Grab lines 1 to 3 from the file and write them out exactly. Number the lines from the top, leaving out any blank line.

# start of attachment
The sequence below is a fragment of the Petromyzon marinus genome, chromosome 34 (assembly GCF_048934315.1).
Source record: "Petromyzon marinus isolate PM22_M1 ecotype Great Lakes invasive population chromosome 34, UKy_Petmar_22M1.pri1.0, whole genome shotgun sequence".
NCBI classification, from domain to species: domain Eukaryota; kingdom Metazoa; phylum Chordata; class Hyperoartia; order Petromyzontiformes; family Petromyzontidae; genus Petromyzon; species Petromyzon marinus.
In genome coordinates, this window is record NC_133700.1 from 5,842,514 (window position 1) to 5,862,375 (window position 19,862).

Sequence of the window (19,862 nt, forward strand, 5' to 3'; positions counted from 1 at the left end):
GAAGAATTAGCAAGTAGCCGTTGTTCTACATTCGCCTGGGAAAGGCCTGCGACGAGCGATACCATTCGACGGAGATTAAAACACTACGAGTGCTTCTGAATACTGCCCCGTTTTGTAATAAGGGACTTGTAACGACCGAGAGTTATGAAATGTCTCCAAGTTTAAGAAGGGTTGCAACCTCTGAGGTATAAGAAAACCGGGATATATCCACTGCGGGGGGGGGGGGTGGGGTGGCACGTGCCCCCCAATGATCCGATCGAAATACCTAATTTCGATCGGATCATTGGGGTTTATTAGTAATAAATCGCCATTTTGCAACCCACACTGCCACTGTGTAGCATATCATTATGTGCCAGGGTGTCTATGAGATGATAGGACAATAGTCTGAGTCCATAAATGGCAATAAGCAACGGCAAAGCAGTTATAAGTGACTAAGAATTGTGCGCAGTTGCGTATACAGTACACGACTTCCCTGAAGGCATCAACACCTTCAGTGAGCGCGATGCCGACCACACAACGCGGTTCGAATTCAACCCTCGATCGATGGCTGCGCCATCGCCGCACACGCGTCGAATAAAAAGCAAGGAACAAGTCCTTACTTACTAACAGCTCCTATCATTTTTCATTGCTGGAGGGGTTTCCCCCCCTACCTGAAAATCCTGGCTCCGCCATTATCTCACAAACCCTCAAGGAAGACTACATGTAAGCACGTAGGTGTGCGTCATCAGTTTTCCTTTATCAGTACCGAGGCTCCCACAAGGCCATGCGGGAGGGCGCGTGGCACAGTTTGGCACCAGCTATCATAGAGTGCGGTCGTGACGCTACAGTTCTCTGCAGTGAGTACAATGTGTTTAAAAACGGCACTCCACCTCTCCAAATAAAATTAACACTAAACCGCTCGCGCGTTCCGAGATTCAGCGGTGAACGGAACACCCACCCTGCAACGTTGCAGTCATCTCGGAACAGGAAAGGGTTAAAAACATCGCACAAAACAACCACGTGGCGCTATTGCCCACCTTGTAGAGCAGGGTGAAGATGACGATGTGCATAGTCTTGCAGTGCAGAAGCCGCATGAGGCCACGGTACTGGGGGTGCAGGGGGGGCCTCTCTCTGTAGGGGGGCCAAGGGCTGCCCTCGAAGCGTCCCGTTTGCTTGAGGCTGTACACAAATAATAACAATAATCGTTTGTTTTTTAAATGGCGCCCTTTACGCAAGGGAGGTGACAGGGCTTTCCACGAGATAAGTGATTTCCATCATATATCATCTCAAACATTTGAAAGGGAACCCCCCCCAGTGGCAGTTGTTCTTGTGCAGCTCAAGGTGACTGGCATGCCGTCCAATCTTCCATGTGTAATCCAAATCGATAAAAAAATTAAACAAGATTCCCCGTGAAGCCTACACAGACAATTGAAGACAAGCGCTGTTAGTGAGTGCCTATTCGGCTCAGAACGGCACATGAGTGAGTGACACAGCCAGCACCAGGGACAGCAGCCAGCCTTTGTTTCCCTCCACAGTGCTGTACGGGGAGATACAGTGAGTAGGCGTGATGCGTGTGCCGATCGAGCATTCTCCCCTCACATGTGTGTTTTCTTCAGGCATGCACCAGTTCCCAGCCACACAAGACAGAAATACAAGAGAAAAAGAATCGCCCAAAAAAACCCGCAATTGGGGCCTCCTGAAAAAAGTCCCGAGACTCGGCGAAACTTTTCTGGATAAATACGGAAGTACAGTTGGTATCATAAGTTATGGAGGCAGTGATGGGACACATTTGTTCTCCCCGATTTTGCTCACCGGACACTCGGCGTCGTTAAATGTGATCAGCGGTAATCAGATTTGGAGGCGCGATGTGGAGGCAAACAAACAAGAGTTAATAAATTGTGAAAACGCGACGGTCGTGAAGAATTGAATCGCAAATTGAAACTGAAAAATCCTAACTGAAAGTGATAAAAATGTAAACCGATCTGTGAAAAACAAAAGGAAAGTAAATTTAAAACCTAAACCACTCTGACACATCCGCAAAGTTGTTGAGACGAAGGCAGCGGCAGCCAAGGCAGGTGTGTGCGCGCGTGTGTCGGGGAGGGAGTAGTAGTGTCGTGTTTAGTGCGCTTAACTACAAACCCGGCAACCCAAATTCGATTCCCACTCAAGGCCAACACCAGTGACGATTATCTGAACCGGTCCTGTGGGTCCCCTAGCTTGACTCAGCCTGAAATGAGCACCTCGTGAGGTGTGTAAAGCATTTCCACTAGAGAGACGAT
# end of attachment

The sequence below is a fragment of the Petromyzon marinus genome, chromosome 34 (assembly GCF_048934315.1).
Source record: "Petromyzon marinus isolate PM22_M1 ecotype Great Lakes invasive population chromosome 34, UKy_Petmar_22M1.pri1.0, whole genome shotgun sequence".
NCBI classification, from domain to species: domain Eukaryota; kingdom Metazoa; phylum Chordata; class Hyperoartia; order Petromyzontiformes; family Petromyzontidae; genus Petromyzon; species Petromyzon marinus.